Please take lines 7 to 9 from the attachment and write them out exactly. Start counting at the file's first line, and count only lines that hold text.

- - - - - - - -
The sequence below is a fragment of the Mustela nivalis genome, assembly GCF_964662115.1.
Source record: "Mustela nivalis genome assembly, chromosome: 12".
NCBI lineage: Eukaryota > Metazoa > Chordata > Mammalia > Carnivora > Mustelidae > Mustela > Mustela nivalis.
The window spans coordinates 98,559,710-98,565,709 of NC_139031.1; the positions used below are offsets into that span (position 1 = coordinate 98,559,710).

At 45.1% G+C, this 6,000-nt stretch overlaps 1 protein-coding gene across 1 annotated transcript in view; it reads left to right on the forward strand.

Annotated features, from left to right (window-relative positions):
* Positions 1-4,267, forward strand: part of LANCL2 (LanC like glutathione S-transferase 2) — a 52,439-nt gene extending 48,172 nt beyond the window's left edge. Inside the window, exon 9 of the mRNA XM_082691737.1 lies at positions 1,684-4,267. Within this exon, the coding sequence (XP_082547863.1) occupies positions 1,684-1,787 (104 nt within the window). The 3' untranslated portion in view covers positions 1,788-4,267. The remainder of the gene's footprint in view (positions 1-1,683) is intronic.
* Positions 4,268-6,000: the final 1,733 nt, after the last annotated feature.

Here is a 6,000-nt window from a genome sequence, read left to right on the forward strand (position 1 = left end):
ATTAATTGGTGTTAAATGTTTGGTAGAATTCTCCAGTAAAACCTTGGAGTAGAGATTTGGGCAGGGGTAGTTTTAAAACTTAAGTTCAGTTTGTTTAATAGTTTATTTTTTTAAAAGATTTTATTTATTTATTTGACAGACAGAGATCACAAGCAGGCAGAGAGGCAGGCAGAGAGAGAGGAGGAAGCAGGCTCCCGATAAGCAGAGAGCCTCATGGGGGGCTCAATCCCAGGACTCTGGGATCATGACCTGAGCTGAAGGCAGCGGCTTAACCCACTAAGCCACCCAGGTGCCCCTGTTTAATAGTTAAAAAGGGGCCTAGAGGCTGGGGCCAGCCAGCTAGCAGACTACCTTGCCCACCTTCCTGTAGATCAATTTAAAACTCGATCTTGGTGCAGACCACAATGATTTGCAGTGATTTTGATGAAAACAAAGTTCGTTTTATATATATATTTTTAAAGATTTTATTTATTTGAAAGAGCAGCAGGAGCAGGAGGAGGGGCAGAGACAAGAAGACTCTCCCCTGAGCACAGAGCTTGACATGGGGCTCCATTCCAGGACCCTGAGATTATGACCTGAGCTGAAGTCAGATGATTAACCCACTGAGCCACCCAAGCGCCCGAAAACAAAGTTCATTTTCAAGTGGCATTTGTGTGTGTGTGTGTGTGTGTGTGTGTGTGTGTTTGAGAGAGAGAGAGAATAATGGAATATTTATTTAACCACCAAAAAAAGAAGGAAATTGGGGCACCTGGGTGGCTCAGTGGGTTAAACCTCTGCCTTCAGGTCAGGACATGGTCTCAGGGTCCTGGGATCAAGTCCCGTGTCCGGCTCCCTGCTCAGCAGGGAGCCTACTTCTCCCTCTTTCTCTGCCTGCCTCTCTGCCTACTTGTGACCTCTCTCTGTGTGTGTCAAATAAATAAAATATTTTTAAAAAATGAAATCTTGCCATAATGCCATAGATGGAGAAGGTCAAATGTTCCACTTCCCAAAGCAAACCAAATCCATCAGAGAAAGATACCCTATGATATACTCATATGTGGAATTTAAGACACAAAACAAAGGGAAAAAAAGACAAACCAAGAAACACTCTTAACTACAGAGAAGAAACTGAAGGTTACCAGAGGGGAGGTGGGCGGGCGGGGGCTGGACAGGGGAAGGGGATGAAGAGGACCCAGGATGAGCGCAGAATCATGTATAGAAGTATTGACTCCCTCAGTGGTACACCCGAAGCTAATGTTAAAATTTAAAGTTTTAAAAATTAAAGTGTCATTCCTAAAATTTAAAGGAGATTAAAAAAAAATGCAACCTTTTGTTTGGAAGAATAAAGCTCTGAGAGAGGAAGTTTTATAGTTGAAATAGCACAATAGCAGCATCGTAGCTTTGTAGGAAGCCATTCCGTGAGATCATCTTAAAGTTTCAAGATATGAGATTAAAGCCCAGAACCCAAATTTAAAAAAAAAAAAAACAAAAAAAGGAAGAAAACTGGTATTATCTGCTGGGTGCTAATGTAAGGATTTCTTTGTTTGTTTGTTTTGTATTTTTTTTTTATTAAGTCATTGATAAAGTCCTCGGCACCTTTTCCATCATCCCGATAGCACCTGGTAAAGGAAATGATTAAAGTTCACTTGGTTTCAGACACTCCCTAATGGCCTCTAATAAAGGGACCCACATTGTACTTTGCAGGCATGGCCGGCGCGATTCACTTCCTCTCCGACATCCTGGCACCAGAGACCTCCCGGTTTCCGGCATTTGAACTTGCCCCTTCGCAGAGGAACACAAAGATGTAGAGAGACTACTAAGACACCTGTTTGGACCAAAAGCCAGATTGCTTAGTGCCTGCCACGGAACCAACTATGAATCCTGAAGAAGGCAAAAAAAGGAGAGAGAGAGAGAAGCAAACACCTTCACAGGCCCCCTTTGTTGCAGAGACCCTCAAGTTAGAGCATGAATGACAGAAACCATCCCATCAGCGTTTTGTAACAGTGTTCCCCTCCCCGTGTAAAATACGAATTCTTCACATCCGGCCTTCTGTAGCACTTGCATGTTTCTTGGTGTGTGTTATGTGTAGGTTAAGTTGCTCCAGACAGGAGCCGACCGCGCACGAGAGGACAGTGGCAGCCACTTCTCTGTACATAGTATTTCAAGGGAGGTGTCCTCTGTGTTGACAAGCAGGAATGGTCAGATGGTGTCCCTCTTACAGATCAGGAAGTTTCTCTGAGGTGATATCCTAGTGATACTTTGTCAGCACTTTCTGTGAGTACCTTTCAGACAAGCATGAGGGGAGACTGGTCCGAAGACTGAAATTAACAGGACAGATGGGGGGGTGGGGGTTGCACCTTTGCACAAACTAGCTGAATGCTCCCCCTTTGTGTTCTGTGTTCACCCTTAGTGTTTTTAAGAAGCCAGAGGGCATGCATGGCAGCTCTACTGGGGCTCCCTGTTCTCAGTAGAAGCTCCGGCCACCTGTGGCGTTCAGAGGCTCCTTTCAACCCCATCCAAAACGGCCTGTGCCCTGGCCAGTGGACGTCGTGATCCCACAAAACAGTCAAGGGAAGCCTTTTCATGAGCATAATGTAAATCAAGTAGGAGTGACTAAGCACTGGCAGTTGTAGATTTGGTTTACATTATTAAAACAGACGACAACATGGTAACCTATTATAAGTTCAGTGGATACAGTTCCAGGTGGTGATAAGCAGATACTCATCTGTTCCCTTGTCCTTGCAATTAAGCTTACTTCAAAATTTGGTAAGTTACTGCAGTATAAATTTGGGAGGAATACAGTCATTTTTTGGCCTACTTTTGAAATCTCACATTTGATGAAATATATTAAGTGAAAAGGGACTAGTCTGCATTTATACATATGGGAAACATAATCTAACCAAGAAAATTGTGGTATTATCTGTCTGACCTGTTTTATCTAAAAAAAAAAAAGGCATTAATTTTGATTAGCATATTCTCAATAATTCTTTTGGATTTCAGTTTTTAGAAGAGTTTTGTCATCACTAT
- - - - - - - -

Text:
* Positions 1-4,267, forward strand: part of LANCL2 (LanC like glutathione S-transferase 2) — a 52,439-nt gene extending 48,172 nt beyond the window's left edge. Inside the window, exon 9 of the mRNA XM_082691737.1 lies at positions 1,684-4,267. Within this exon, the coding sequence (XP_082547863.1) occupies positions 1,684-1,787 (104 nt within the window). The 3' untranslated portion in view covers positions 1,788-4,267. The remainder of the gene's footprint in view (positions 1-1,683) is intronic.
* Positions 4,268-6,000: the final 1,733 nt, after the last annotated feature.

Here is a 6,000-nt window from a genome sequence, read left to right on the forward strand (position 1 = left end):